dc.language.iso eng en_ZA
dc.publisher Public Library of Science en_ZA
dc.rights This is an open-access article distributed under the terms of the Creative Commons Attribution License, which permits unrestricted use, distribution, and reproduction in any medium, provided the original author and source are credited. en_ZA
dc.rights.uri http://creativecommons.org/licenses/by/4.0 en_ZA
dc.source PLoS One en_ZA
dc.source.uri http://journals.plos.org/plosone en_ZA
dc.subject.other Ecosystems en_ZA
dc.subject.other Grasslands en_ZA
dc.subject.other Rain en_ZA
dc.subject.other South Africa en_ZA
dc.subject.other Summer en_ZA
dc.subject.other Winter en_ZA
dc.subject.other Cation exchange capacity en_ZA
dc.subject.other Water resources en_ZA
dc.title The consequences of precipitation seasonality for Mediterranean-ecosystem vegetation of South Africa en_ZA
dc.type Journal Article en_ZA
dc.rights.holder © 2015 Cramer, Hoffman en_ZA
uct.type.publication Research en_ZA
uct.type.resource Article en_ZA
dc.publisher.institution University of Cape Town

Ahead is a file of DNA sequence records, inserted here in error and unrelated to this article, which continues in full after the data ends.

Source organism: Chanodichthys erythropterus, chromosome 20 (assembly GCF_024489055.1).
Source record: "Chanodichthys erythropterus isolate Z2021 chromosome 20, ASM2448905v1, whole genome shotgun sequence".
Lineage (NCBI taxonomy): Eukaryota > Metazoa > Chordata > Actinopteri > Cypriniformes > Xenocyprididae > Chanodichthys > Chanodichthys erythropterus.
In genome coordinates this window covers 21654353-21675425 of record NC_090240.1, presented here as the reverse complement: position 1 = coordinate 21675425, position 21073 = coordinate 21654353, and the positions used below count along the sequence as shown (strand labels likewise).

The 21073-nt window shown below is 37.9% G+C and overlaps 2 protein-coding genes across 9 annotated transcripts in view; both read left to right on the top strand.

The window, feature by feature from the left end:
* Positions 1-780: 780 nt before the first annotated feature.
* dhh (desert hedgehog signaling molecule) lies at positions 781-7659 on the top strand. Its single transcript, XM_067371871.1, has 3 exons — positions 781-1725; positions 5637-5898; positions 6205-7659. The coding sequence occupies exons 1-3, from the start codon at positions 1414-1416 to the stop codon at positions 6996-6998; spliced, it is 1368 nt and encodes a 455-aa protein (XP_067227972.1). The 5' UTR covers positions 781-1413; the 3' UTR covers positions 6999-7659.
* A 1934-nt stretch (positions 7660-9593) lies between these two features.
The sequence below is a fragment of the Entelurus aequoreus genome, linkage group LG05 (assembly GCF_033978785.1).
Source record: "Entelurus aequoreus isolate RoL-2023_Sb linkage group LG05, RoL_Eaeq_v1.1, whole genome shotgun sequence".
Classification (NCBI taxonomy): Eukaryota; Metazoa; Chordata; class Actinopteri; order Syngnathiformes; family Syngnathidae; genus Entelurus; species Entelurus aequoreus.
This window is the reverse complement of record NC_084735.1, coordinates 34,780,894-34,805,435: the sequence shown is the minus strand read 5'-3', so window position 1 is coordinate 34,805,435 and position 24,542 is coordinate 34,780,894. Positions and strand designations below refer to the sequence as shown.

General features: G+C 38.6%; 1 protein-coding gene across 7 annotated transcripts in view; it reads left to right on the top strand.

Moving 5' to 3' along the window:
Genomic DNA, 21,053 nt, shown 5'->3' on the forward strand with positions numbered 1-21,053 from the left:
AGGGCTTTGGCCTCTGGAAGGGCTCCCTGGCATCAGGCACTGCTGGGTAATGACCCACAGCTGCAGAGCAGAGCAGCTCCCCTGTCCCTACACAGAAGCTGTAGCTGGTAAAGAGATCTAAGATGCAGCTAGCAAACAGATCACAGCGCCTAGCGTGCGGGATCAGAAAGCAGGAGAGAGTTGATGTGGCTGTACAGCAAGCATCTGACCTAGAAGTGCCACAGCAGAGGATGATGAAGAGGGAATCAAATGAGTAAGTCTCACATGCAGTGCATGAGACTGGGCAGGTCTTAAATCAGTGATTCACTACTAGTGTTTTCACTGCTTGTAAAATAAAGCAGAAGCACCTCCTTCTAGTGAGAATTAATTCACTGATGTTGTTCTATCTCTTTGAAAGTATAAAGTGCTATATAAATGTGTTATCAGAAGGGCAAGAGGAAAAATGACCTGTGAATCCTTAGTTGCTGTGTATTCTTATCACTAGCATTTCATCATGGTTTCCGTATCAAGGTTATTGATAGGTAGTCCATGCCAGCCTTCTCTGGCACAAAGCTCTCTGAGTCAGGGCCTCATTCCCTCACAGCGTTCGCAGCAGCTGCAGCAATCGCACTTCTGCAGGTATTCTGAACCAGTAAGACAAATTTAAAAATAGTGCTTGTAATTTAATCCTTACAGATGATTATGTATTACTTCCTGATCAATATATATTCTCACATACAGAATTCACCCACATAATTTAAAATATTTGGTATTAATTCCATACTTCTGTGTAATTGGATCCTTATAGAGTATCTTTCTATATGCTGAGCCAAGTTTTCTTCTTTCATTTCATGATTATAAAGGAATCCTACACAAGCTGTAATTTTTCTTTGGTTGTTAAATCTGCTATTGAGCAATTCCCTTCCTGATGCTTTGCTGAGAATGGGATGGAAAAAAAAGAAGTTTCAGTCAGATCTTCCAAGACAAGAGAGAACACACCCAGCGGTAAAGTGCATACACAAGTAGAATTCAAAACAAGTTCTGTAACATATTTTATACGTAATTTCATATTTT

dc.publisher.faculty Faculty of Science en_ZA
dc.publisher.department Department of Biological Sciences en_ZA
uct.type.filetype Text
uct.type.filetype Image
dc.identifier.apacitation Cramer, M. D., & Hoffman, M. T. (2015). The consequences of precipitation seasonality for Mediterranean-ecosystem vegetation of South Africa. <i>PLoS One</i>, http://hdl.handle.net/11427/15932 en_ZA
dc.identifier.chicagocitation Cramer, Michael D, and M Timm Hoffman "The consequences of precipitation seasonality for Mediterranean-ecosystem vegetation of South Africa." <i>PLoS One</i> (2015) http://hdl.handle.net/11427/15932 en_ZA
dc.identifier.vancouvercitation Cramer MD, Hoffman MT. The consequences of precipitation seasonality for Mediterranean-ecosystem vegetation of South Africa. PLoS One. 2015; http://hdl.handle.net/11427/15932. en_ZA